Revisiting the Roles of Lasers in Retina

New technologies call into question some assumptions regarding the use of laser.

By Margaret Wong, MD

Traditional laser photocoagulation has become a less desirable option in recent years, as it is inherently destructive to retinal tissue. However, new laser systems seem to be changing this paradigm, providing treatment only to desired areas with little or no damage to adjacent areas.

For example, micropulse laser therapy, described by Friberg and Karatza in the 1990s,1 is a tissue-sparing technique in which a continuous-wave diode laser beam is split into a series of repeated low-energy pulses, interrupted by brief rest periods that allow tissues to cool. Performing laser in this manner reduces destructive thermal energy delivery to the treated area, thereby mitigating destructive potential. Diode lasers offering micropulse mode are available from Iridex and Optos.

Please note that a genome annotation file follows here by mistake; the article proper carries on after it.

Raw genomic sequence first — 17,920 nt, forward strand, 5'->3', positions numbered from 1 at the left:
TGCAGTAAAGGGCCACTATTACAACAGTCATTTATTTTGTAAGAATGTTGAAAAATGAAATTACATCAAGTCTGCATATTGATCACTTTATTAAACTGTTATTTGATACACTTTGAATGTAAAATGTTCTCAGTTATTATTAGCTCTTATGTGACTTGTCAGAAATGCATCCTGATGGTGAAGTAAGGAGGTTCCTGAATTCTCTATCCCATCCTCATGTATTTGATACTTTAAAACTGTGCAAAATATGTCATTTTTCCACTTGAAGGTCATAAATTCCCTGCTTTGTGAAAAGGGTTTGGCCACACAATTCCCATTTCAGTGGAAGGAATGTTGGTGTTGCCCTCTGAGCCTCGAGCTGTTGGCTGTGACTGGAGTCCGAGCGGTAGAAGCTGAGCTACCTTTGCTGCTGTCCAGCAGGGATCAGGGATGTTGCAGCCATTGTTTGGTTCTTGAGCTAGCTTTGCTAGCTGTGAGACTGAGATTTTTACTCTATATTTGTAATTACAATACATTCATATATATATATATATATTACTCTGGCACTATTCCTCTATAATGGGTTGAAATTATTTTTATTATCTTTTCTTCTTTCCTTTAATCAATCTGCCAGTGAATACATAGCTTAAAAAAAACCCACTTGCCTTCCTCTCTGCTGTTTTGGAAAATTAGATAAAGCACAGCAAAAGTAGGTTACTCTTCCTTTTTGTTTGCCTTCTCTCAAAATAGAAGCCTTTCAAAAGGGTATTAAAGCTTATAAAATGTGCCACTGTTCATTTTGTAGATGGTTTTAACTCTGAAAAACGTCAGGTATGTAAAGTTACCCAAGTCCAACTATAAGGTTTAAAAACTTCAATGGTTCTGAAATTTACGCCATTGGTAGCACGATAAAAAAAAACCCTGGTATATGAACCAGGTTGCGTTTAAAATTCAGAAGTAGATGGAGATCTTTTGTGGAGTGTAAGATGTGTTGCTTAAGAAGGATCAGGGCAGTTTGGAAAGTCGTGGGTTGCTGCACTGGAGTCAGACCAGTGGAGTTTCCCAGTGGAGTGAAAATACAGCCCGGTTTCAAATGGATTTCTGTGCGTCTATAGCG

In a clinical trial in individuals with center-involving clinically significant diabetic macular edema (DME), micropulse laser was as effective as modified Early Treatment Diabetic Retinopathy Study (mETDRS) focal/grid laser photocoagulation in stabilizing visual acuity and reducing macular edema at 1 year, while causing no detectable tissue damage.2 Micropulse laser treatment causes upregulation of a number of antiangiogenic and restorative biologic factors that help to repair the retinal architecture.3-5

Figure 1. Optical coherence tomography (OCT) before (A,B) and after (C,D) treatment with micropulse laser therapy in the right and left eyes, respectively.

I added micropulse laser with the IQ 577 (Iridex) to my practice because it expands my treatment options for DME and for macular edema secondary to uveitis and retinal vein occlusion (RVO), especially for edema near or in the fovea. Using this mode, I have learned that I can trust myself to apply laser to the fovea—something that would be forbidden with traditional laser. The safety of foveal application is supported by authors of a study using Iridex 810-nm, 577-nm, and 532-nm wavelength lasers.6